A single note fails to vibrate correctly- violin broke ?
Hi. I bought a used Chinese made scherle roth violin. The original price was 300 USD so it's a low end instrument. The notes all sound fine except the A string's c sharp note. When I play it it vibrates abnormally with cross tonality. In other words imagine hitting c and csharp on a piano at the same time - that's how it sounds.
This isnt a case of me putting any vibrato on the string through my bow or finger pressure. This isnt a case of accidentally hitting the E string at the same time. It doesnt occur on other notes. It does occur on the lower d string at the 11th "fret" which is the c sharp there.
Naturally I replaced the string and examined the head and bridge and soundboard for imperfections but cannot locate the source of the jittering sound.
Any thoughts? Playing D or C sounds fine but the Csharp whirls like a helicopter sound when it takes off.
That's called a "wolf tone", and it's awful for it to occur where you have it.
A luthier may charge more than the price of the instrument to cure this.
Adrian -- that's the usual "easy fix" (if there is one), but I've always wondered why that particular spot.
I found this zone by trial & error. With the violin on my lap and a small clamp to on the A-string to try different notes, I could bow while pressing gently on different parts of the violin. The notes around A,B,& C seem to come from large areas of the top plate, but particularly the part I described.
Many thanks for all the comments. I will do some research on the wolf tones and try some of these recommendations! Very fascinating effect physics wise - if only I could turn it off and on at will. Will try to remove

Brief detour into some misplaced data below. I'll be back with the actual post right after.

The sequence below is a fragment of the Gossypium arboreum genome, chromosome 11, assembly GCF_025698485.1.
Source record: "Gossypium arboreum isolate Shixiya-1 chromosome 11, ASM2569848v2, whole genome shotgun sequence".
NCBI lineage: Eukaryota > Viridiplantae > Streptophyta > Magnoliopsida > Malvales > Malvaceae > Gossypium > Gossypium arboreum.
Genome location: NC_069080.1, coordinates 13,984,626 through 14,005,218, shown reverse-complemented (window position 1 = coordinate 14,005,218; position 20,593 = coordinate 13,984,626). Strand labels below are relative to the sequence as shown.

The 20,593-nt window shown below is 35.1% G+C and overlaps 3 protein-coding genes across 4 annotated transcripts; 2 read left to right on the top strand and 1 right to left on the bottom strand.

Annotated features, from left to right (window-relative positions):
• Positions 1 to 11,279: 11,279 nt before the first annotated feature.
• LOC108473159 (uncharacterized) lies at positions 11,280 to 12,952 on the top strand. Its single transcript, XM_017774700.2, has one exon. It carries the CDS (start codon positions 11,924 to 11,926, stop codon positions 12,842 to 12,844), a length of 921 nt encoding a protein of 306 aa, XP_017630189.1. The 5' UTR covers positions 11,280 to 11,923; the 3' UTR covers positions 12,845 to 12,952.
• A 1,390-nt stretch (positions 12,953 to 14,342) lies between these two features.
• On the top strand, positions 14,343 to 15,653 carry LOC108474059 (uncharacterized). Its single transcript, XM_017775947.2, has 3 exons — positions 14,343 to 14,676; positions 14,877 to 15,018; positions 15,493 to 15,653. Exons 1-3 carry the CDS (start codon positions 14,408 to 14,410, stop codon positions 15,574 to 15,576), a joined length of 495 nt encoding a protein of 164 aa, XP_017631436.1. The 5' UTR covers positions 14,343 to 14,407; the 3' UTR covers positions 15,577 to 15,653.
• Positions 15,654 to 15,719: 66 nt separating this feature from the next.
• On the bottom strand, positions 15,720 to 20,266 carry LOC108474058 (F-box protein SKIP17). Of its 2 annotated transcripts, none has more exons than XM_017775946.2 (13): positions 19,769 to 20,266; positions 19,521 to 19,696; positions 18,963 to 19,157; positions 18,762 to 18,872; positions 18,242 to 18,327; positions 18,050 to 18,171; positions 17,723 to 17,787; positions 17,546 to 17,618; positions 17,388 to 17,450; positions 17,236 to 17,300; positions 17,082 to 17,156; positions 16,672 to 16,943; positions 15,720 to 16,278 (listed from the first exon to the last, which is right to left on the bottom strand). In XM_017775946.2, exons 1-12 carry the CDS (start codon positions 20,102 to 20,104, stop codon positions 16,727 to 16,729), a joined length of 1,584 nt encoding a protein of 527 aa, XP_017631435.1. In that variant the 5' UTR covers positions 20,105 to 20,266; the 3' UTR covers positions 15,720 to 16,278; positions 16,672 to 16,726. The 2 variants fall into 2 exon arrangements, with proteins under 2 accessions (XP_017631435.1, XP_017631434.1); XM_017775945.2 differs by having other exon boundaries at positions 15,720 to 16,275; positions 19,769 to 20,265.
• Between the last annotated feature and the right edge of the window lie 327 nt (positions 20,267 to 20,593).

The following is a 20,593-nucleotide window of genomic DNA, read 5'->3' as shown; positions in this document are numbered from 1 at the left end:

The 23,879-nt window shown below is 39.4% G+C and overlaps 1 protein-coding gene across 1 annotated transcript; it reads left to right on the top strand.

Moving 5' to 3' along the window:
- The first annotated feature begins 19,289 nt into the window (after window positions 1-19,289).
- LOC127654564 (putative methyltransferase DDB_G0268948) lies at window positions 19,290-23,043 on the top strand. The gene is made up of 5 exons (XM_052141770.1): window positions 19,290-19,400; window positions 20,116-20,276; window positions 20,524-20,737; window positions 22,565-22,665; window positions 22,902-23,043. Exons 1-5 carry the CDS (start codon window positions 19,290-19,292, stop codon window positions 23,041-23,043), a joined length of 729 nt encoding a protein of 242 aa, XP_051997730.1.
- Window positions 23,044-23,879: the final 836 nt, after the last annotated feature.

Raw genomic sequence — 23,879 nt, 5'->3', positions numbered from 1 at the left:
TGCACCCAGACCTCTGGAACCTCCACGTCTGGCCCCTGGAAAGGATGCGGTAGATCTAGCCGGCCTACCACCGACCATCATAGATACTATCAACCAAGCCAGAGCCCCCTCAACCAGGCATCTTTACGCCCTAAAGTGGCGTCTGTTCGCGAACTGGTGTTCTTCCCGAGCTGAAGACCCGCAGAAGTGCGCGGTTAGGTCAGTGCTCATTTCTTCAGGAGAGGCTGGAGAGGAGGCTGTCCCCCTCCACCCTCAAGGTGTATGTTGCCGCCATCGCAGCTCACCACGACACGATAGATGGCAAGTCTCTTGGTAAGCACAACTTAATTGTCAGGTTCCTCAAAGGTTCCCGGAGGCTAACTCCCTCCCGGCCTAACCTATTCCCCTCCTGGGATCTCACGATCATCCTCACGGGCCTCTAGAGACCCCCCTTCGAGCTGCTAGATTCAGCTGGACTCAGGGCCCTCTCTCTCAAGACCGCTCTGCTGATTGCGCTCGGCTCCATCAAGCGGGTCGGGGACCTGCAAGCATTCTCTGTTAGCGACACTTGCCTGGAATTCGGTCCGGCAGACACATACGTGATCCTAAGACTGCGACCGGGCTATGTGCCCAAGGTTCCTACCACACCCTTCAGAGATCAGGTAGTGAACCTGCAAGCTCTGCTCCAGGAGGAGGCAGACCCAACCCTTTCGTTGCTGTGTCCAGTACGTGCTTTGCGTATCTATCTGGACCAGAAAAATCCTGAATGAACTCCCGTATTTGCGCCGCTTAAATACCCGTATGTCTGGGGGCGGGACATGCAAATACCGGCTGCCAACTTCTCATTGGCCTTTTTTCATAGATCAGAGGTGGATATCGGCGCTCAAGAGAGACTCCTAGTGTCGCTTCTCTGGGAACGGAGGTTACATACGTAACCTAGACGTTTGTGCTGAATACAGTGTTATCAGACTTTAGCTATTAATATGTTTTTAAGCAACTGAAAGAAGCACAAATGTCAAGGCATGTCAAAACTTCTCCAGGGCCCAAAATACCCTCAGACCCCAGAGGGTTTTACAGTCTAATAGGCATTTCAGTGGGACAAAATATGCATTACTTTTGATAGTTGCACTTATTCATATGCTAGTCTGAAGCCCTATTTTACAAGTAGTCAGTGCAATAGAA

A few random thoughts (late at night - yawn!) . . .
$300 for a violin is so cheap you should be glad you only have one bad note.
Spending time and energy in this case is actually a useful learning experience, not least from the comments.
In addition to the chinrest, check the fine tuners. I'd also recommend carefully going all the way around the perimeter of the instrument, top and back, pulling the plates away from the sides to see if you can find any open seams, however small those openings might be. And if you find any openings, don't let your local handyperson glue it, because they'll almost certainly use the wrong glue. Take it to the violin shop.
"$300 for a violin is so cheap you should be glad you only have one bad note.
Demian, I don't see this as being rude, as much as educational.
There are plenty of people who might like to try their hand at the violin for whom $300 is a lot of money. Let them eat cake I guess.
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